Saturday, 6 September 2014

Self-confidence, Fear and Writers

Hi Guys,
Bit of a delay between my last post and this one - apologies for that, but I simply didn't really have much to write about.
However, yesterday I was responding to a post on a writing forum and realised that I did have something to blog about. The importance of self-confidence to writers, and particularly writers who haven't yet published.
You will recall that I have previously talked how important it is to a writer to actually publish. It is what will turn a writer not just into an author, but also a better writer. And a lack of confidence is what will turn a writer into a never was. Sorry for the harshness of that - but I believe it to be true. As a writer these days, the single biggest barrier to becoming a better writer you face in these days of self publishing, is yourself.
Too many authors - and a lot of you will recall that I have previously harped on about the lies author's tell themselves as they go through the submissions process - allow themselves to be held back by insecurity. All those lies writers tell themselves about why their work was never picked up by an agent, are a form of insecurity. And they are destructive to a writing career - even more so than rejection.
You can get over rejection. You can survive bad reviews. You can improve your writing by receiving harsh criticism. And in fact these things are all in their own way, a part of growth of an author. But if you can't get past the fear of these things, you are doomed. You will never become the writer you could be. And it is fear that I believe holds so many back.
Fear comes in many forms. It lives in doubt - about you, your writing ability, the quality of your work. It lives in the trade publishing world of submissions to agents and publishers. And it absolutely thrives in the self criticism authors constantly subject their own work to. And while yes - it can be a valuable tool in improving your work - if you let it become your master it will destroy any chance you have of becoming an author.
This is why I say the trade publishing route to writing success is so limited. It's not just in the lies writers tell themselves about why they never heard back from an agent. It's in the process itself. It is a trap for so many. An endless trap. A cycle of fear and inadequacy that will cripple many. And the cycle runs like this:
You write your book, you submit it, you hear nothing back, and you assume that you heard nothing back because the work was not up to standard. So then you rewrite, you improve out of sight so you believe, and you submit again, and you hear nothing back. Which means that your work is not up to standard. So you rewrite and submit. Endlessly. And then some day, five years, ten years down the track, you just give up.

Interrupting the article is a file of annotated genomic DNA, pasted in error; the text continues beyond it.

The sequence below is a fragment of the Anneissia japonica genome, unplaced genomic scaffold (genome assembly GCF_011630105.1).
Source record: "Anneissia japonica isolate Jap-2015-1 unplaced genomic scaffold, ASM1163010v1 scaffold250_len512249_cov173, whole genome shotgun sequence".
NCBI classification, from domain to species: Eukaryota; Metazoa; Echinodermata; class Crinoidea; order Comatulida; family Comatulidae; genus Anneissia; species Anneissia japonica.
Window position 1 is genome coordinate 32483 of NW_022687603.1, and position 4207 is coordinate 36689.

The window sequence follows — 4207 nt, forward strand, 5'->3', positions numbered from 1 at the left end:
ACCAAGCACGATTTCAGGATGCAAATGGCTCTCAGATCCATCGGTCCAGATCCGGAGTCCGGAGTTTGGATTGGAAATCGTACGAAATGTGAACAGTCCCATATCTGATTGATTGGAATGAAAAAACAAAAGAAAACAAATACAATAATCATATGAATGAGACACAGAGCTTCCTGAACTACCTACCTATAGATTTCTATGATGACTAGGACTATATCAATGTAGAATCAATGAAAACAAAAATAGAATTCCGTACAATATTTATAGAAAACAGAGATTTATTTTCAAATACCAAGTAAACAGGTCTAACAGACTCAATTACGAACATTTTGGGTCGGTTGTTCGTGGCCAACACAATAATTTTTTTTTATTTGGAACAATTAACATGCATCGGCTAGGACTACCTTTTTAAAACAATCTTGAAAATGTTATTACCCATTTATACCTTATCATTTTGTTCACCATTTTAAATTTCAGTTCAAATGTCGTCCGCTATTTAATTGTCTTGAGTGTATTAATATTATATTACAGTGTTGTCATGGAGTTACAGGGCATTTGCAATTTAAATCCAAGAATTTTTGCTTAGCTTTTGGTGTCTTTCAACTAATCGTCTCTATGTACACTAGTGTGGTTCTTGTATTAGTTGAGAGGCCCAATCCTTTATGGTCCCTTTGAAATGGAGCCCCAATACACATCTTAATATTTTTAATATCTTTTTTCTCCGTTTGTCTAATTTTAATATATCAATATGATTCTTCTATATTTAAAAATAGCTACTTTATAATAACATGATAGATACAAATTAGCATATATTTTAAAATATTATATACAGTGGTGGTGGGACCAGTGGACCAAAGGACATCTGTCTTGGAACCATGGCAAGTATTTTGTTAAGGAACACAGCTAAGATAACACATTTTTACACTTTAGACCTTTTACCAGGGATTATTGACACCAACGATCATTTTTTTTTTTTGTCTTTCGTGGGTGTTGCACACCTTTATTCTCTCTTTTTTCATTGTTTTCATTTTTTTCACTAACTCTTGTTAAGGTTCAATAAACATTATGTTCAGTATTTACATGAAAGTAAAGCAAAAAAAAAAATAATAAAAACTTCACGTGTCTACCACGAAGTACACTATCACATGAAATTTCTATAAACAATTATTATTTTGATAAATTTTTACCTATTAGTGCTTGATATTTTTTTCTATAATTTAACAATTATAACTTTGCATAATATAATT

This is what's called a vicious cycle, and each repeat of it destroys self-confidence. But worse than that it's also a strangely comforting process. A rut a writer can find a place to call home in. Because in going through this cycle a writer learns that - yes - he can survive not hearing back from agents. Yes, he can survive getting the occasional rejection letter. But he never has to expose himself to the even harsher world of publishing and reviews etc. You can learn to like your rut.
This is why I say to all of you who have yet to publish - you must publish. You can choose to self publish, or you can throw your hat into the ring and hope to be picked up by an agent. But in the latter case you must set yourself a deadline. It may be a period of time - say a year. Or a set number of submissions to agents. But whatever it is, stick to it. And then at the end if you have not been picked up, bite the bullet and publish your work yourself.
Yes it's scary, and it's hard. Yes there is a lot to learn. Yes it can be brutal. Yes you will make mistakes and be picked up on them. And yes those first few one star reviews will make you wish you'd chopped your fingers off instead of letting them touch a keyboard. But if you do it, you will discover that you can get through this. And you can write. And you can become an author. And you can become the best writer you can be.
Cheers, Greg.

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